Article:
Tuesday, October 27, 2009

Shaking the Cracker Jack Box

Words. It shouldn’t be a terrible shock to my readers that I think words are important. Sometimes beautiful. Sometimes brutal. Almost always important. Whether in fiction to transport us or in real life to move us, words carry a kind of power that is seldom equaled in human existence. Imagine a political campaign made up entirely of charades or a news report with just images (a story is told, but cannot be quantified). What about music without lyrics (yes, it can be beautiful and transformative, but I think most will agree that the words can open an almost infinite amount of doors to understanding)? What would marriage be like without vows? Or the growth of a child without the trusty question, "Why?".


Our voices, or our hands in the case of the Deaf, transmit meaning. Our words carry power to others and to ourselves. And sometimes when we are very lucky, the words of our friends can spark change, a new way of looking at the world, or best yet, the breaking of unfulfilling patterns.


Since I took up the writing road, my life has been transformed in many ways. I think of this as the blessing (though sometimes it feels like a curse) of those who get themselves out of the way and obey their purpose. I do not believe that I am unique in this, nor do I think I was alone in bumping into a lot of stupid walls before I decided to do what I was supposed to (the adolescent-ish rebellion against my purpose lasted a very long time).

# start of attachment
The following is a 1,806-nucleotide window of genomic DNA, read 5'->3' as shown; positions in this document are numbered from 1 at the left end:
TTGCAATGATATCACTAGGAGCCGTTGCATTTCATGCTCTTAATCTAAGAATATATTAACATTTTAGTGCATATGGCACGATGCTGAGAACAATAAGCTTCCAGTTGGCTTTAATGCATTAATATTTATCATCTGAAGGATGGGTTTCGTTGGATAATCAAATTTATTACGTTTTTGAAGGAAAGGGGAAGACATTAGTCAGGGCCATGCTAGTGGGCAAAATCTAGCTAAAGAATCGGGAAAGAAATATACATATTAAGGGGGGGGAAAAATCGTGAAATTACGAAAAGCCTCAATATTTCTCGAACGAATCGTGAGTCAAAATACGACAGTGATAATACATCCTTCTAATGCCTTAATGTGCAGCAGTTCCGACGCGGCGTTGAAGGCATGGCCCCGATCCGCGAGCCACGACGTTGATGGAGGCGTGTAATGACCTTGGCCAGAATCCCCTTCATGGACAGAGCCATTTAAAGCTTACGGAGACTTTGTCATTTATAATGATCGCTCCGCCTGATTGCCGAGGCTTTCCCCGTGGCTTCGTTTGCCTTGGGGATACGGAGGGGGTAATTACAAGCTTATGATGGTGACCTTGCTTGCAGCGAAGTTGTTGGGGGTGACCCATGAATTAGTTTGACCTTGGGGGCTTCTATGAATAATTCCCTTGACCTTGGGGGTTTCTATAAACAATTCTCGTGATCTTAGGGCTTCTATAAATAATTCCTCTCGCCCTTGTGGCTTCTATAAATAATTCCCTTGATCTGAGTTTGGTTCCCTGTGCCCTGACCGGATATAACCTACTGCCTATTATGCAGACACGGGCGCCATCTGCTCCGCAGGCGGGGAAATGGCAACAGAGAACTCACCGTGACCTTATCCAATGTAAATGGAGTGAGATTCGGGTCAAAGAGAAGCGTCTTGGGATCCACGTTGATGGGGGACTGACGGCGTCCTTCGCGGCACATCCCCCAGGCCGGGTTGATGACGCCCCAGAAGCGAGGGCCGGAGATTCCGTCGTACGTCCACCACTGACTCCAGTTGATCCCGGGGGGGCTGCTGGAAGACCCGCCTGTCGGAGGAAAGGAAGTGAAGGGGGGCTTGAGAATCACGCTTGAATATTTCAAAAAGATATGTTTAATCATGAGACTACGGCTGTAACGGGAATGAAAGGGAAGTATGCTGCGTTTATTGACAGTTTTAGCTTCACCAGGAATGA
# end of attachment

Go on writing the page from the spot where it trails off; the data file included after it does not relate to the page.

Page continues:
My writing has become my anchor, and the fixedness of every other thing in my life is gone. Writing has made me open to looking at the patterns in my life and having the courage to change them. To look at the relationships in my life and strengthen the healthy ones and abandon the unhealthy ones. What I eat is different. How I think is different. And certainly the things that would get me all worked up before, don’t. And waiting months and months to hear back on fulls that are out with agents has taught me a kind of patience that I never would have wished for, but am glad I found.


I certainly don’t mean for this to imply that I am in any way finished or even close to finished. All of these steps have been tiny and I have a long way to go.


Case in Point: